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Maryland Natural Resources Police Blotter
Carroll County – On Thursday, September 6, Gary Allen Groves, 35, of Sykesville pleaded guilty in Carroll County District Court to taxidermy and hunting charges that were filed by the Maryland Natural Resources Police (NRP) in July. Groves is the owner of Running Wild Taxidermy.
The investigation started when NRP received a report of a whitetail deer head for sale on E-Bay. Groves had not obtained the necessary documentation permitting him to sell the deer head.
With the exception of migratory game birds, a licensed taxidermist with written approval of the Department for each specimen may sell or dispose of any tanned, cured or mounted specimen legally acquired but unclaimed by the customer within 30 days after written notice to the customer by certified mail.
A subsequent inspection of his business uncovered multiple record keeping violations, untagged specimens, violation of the total possession limit for ducks, and inconsistent dates of harvest as recorded on Groves’ big game harvest record.
Groves was charged under the taxidermist and fur tanner's license requirements for failing to meet the requirements to sell or dispose of any tanned cured, or mounted specimen legally acquired but unclaimed by the customer, and for failing to keep and maintain records. He was also charged with possessing wild waterfowl in excess of federal and state limits, and failing to fill out a big game harvest record.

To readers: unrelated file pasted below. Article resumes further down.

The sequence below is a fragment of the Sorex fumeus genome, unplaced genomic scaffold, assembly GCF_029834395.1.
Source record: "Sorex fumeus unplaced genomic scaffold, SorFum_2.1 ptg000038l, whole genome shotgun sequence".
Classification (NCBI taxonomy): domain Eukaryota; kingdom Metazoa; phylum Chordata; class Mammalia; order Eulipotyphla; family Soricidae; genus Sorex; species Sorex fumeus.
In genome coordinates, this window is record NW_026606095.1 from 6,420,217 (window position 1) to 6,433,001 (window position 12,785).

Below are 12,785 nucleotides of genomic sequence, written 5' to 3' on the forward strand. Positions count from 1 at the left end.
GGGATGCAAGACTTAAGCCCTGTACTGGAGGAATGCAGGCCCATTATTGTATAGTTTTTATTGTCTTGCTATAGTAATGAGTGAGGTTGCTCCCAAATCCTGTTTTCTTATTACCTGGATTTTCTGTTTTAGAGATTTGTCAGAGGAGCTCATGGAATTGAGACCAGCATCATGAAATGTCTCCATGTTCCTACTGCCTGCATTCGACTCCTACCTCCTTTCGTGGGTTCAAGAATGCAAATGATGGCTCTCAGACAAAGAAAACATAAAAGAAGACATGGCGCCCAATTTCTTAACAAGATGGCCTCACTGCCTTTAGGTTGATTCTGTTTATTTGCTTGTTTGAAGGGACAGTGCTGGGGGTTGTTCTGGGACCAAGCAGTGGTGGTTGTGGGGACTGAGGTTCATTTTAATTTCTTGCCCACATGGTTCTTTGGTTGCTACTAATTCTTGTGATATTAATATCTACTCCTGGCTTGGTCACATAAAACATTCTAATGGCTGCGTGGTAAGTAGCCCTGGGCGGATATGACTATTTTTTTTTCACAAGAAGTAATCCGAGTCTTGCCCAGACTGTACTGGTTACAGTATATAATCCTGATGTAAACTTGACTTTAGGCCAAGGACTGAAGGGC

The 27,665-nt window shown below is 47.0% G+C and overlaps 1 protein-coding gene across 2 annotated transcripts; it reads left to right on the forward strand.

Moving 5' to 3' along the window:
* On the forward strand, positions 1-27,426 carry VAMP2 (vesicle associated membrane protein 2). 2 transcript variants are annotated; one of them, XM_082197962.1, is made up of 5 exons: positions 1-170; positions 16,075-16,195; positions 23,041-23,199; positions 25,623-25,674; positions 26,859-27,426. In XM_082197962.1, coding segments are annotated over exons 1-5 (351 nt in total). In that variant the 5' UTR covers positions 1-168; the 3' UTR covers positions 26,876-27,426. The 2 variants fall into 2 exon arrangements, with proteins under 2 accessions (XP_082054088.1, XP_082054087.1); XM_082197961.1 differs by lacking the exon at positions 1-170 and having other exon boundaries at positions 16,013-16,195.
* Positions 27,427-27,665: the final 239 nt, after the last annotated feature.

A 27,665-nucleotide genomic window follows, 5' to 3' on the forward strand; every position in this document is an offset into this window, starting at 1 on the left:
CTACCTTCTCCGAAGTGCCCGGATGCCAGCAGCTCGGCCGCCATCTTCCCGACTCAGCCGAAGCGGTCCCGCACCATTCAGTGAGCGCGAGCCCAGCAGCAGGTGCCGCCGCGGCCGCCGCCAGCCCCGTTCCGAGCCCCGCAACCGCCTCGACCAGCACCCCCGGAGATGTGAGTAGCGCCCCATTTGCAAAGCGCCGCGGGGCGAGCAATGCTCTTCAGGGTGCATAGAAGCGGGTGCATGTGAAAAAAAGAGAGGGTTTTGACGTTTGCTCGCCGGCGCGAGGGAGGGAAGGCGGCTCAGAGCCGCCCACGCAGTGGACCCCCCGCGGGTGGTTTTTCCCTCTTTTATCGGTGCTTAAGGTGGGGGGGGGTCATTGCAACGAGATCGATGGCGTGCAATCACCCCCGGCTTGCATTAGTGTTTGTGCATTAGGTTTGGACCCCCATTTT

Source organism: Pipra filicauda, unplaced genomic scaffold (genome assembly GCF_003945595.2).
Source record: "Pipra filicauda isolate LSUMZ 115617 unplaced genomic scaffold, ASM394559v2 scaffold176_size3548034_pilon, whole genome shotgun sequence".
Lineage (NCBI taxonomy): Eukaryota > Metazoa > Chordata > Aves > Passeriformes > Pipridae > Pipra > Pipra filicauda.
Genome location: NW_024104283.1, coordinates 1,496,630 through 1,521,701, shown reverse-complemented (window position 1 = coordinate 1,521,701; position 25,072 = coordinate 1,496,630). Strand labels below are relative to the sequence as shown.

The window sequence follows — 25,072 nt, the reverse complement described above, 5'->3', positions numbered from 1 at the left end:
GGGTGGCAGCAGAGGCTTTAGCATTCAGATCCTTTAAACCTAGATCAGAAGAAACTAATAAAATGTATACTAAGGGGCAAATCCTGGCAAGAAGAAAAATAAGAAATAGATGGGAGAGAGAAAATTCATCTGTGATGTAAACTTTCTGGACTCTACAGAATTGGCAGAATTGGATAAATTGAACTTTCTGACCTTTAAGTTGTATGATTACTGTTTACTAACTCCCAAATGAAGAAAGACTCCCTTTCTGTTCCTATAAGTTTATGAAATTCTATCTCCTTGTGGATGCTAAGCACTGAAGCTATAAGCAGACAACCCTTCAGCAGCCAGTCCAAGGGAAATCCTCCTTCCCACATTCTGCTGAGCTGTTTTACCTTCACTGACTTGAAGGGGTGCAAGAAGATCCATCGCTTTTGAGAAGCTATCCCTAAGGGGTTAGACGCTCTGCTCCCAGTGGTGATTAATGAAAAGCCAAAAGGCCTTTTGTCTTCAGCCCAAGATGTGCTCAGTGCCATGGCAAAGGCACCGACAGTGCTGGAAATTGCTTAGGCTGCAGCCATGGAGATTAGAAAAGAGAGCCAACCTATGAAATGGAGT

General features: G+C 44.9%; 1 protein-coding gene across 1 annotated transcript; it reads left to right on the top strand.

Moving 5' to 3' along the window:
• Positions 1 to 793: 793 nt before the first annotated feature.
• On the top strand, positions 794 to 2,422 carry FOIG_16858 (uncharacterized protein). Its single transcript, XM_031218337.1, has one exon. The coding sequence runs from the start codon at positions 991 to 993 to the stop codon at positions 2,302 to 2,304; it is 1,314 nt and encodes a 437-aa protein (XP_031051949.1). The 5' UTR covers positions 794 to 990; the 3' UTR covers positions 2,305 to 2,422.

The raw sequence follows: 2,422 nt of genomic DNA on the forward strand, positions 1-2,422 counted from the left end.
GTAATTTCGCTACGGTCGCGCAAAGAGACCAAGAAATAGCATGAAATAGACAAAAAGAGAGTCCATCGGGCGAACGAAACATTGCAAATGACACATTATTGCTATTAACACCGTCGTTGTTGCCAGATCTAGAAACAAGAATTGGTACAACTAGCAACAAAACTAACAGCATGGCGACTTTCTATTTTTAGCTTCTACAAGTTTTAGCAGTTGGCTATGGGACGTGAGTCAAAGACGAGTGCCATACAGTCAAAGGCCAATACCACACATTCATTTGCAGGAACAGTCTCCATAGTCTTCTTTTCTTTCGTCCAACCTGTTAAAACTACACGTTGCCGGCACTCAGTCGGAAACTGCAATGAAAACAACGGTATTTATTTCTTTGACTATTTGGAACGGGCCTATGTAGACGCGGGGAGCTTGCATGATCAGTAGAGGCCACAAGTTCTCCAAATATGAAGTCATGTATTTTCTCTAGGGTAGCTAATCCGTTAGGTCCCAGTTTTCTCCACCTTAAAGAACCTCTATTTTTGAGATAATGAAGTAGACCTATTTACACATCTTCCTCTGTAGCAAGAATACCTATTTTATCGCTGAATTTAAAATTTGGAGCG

As part of a plea agreement, Groves pleaded guilty to failing to meet the taxidermist and fur tanner's license requirements, failing to keep and maintain records, and the charge of possessing wild waterfowl in excess of federal and state limits. He was fined a total of $935 and forfeited the waterfowl and animals that were illegal to possess.
Dorchester County – On Sunday, September 9, the Maryland Natural Resources Police charged Michael Shane Shockley, 31, of Preston with operating a commercial seafood business without a license.
The charges were the result of an investigation stemming from a traffic stop that occurred in August, when NRP stopped a seafood truck for displaying expired registration plates. A check of the tidal fish license (TFL) identification numbers displayed on the truck came back invalid.
A commercial licensee must display the TFL identification number on every vessel, vehicle, gear or place of business that is used in the commercial activity.
A court date of Nov. 26 has been scheduled for Shockley in Dorchester County District Court.
Garrett County – On Saturday, September 8, at 1:45 a.m., the Maryland Natural Resources Police charged Gerald Edwards Downs II, 50, of Boonsboro with driving while intoxicated in Swallow Falls State Park.
NRP was in the area after hearing a complaint through the Garrett County Sheriff’s Office of a vehicle operating in a reckless manner. NRP located Downs in a vehicle matching the description of the complaint in the parking lot at the Youghiogheny River Bridge off of Swallow Falls Road.
After taking field sobriety tests, Downs was placed under arrest and transported to the Maryland State Police McHenry Barrack. Downs took a breath test, which showed a blood alcohol concentration of .08 percent. He was charged with driving a motor vehicle under the influence of alcohol per se, driving a motor vehicle while impaired by alcohol, driving a motor vehicle while impaired by drugs or drugs and alcohol, and entering lands owned or managed by the Maryland Park Service after posted hours of closing to public use. He was released on his signature.